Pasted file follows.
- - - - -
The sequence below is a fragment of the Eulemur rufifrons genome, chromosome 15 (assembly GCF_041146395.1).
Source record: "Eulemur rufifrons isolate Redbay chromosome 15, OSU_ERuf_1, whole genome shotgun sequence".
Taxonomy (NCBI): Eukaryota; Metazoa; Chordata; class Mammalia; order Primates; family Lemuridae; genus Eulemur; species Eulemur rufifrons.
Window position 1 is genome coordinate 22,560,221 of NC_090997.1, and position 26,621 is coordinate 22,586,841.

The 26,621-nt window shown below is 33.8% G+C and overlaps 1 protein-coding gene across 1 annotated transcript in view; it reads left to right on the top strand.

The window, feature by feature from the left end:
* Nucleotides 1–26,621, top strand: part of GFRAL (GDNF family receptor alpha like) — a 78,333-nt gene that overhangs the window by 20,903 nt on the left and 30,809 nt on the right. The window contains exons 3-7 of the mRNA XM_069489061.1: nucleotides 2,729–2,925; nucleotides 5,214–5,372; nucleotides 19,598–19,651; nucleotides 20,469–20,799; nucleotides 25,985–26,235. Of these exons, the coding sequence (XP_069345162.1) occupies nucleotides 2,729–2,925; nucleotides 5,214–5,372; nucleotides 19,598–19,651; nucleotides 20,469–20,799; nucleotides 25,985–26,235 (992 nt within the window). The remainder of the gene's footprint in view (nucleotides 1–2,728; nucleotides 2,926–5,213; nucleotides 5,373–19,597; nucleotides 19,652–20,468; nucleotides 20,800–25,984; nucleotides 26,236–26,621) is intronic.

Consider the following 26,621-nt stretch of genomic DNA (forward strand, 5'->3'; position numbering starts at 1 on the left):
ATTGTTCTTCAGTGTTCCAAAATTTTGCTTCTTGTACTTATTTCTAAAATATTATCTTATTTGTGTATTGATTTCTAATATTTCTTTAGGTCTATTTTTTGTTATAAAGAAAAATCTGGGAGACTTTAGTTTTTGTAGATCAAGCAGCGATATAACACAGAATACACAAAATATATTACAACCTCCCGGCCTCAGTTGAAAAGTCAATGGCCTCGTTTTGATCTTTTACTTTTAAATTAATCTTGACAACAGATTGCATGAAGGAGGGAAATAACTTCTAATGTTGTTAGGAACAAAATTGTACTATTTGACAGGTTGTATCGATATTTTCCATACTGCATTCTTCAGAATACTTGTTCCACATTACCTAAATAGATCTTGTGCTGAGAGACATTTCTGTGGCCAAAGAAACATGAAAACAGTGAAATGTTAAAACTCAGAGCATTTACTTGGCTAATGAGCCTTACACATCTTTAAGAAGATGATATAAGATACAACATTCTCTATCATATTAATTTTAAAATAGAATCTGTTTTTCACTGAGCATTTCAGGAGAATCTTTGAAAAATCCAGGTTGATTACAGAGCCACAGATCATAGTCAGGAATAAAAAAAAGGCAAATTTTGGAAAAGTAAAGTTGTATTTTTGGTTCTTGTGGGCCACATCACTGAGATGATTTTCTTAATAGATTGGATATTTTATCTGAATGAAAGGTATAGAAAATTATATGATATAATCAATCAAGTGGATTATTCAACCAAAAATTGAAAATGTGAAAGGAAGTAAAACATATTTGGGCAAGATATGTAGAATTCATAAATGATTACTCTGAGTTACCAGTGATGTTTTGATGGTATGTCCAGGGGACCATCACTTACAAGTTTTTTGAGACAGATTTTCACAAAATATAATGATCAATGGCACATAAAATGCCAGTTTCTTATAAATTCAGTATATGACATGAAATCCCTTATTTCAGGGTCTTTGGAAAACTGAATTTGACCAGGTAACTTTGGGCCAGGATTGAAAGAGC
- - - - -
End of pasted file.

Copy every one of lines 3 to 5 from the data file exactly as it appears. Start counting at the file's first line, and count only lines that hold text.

Taxonomy (NCBI): Eukaryota; Metazoa; Chordata; class Mammalia; order Primates; family Lemuridae; genus Eulemur; species Eulemur rufifrons.
Window position 1 is genome coordinate 22,560,221 of NC_090997.1, and position 26,621 is coordinate 22,586,841.

The 26,621-nt window shown below is 33.8% G+C and overlaps 1 protein-coding gene across 1 annotated transcript in view; it reads left to right on the top strand.